There are 3 different PV of annuity computations: The payments on an ordinary annuity begin one period after the PV. The payments on an annuity due begin on the same date as the PV. The payments on a deferred annuity begin 2 or more periods after the PV. Thus it is called a deferred annuity since the payments are deferred more than one period from the present.

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**Computing the PV of a Deferred Annuity**

An investment promises to pay $100 annually beginning at the end of 5 years and continuing until the end of 10 years. What is the value of this investment today at a 7% interest rate? Because the payments are deferred 5 years, this is a PV of deferred annuity problem. 1st step:Compute the PV of an ordinary annuity.

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**Computing the PV of a Deferred Annuity**

2nd step : Discount the PV of the ordinary annuity through deferral period.

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**General Formula for PV of a Deferred Annuity**

PMT = $ amount of the perpetuity payment i = interest rate n = the number of perpetuity payments m = the deferral period minus 1

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**PV of a Series of Non-Constant Cash Flows**

The PV of a series of non-constant cash flows is just the sum of the individual PV equations for each cash flow. Where the Cfi’s are a series of non-constant cash flows from year 1 to year n.

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**PV of a Series of Non-Constant Cash Flows**

Suppose some new kitchen equipment for your restaurant is expected to save you $1,000 in 1 year, $750 in 2 years, and $500 in 3 years. What is the PV of these cost savings today if 10% is the relevant interest rate?

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**Compounding Periods Other Than Annual**

Future value of a lump sum. inom = nominal annual interest rate m = number of compounding periods per year n = number of years

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**Compounding Periods Other Than Annual**

A $1,000 investment earns 6% annually compounded monthly for 2 years.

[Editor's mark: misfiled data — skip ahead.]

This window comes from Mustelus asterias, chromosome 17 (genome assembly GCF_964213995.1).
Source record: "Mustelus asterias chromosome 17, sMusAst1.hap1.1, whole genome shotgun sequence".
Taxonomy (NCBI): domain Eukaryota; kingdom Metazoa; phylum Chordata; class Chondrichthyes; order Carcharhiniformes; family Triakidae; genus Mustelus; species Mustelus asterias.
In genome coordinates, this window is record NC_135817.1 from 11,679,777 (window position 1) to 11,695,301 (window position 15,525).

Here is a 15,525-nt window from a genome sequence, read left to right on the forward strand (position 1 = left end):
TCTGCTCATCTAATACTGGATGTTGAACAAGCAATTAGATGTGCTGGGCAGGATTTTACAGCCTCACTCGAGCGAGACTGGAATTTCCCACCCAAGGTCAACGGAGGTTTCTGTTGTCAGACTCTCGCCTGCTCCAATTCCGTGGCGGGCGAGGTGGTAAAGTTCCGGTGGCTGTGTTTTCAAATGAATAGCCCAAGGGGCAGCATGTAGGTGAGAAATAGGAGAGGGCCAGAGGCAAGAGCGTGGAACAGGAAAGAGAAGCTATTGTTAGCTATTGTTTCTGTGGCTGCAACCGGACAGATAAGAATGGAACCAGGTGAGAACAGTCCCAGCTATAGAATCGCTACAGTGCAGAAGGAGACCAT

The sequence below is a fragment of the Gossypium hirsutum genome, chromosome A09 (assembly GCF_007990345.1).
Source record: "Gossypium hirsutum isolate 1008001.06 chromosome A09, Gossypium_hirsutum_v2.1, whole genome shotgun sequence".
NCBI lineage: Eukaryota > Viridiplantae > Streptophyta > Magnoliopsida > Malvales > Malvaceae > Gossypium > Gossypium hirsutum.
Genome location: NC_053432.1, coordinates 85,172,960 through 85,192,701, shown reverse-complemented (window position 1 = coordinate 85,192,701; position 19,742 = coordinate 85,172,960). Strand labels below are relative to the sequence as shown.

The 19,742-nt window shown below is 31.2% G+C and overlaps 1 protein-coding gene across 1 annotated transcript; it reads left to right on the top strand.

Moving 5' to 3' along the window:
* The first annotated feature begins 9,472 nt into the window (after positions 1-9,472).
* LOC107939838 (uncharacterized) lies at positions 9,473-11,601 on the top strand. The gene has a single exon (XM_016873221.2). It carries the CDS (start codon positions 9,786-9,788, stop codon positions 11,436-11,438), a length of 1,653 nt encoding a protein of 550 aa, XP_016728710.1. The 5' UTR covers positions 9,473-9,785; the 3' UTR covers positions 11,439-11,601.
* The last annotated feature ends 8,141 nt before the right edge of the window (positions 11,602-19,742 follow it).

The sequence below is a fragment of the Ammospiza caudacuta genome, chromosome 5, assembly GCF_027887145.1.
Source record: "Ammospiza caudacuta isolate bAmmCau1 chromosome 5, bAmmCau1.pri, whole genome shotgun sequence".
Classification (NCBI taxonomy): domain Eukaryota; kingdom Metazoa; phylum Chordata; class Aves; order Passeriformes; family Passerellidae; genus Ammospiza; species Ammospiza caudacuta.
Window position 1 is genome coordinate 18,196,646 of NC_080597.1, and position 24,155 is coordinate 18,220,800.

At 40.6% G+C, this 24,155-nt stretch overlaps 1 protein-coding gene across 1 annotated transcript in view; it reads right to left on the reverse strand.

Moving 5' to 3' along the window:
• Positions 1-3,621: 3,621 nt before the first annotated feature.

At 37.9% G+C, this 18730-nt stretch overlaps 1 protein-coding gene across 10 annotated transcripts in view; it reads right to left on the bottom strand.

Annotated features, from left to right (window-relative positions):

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**Compounding Periods Other Than Annual**

PV of a lump sum uses a similar adjustment to the basic equation for non-annual compounding. inom = nominal annual interest rate m = number of compounding periods per year n = number of years

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**Compounding Periods Other Than Annual**

Annuity computations require the annuity period and the compounding period to be the same. For example, suppose a car loan for $12,000 required 48 equal monthly payments and uses a 9% annual rate compounded monthly. The annuity payments and the compounding periods are both monthly. The interest rate needs to be expressed as a monthly rate:

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**Compounding Periods Other Than Annual**

The car loan payment can be computed with the following equation: And the car loan payment = $

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Effective Annual Rate An effective annual rate is an annual compounding rate. When compounding periods are not annual, the rate can still be expressed as an effective annual rate using the following: inom = nominal annual rate m = number of compounding periods in 1 year

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Effective Annual Rate A bank offers a certificate of deposit rate of 6% annually compounded monthly. What is the equivalent effective annual rate?

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Amortized Loans Amortized loans are paid off in equal payments over a set period of time and can be viewed as the PV of an ordinary annuity. An amortization schedule follows for a $120,000 mortgage to be paid of with 360 monthly payments of $ each over 30 years. The interest rate is 9% annually compounded monthly or 0.75% per month.

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**Loan Amortization Schedule**

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**Loan Amortization Schedule**

A loan amortization schedule shows: The amount of each payment apportioned to pay interest. The amount paid towards interest declines since the principal balance is declining. The amount of each payment apportioned to pay principal balance. The amount paid towards principal balance increases as the interest amount declines. The remaining balance after each payment.

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**Summary FV & PV of a lump sum**

FV & PV of an annuity and PV of a perpetuity PV of a series of non-constant cash flows Compounding other than annual and effective annual rates Loan amortization schedule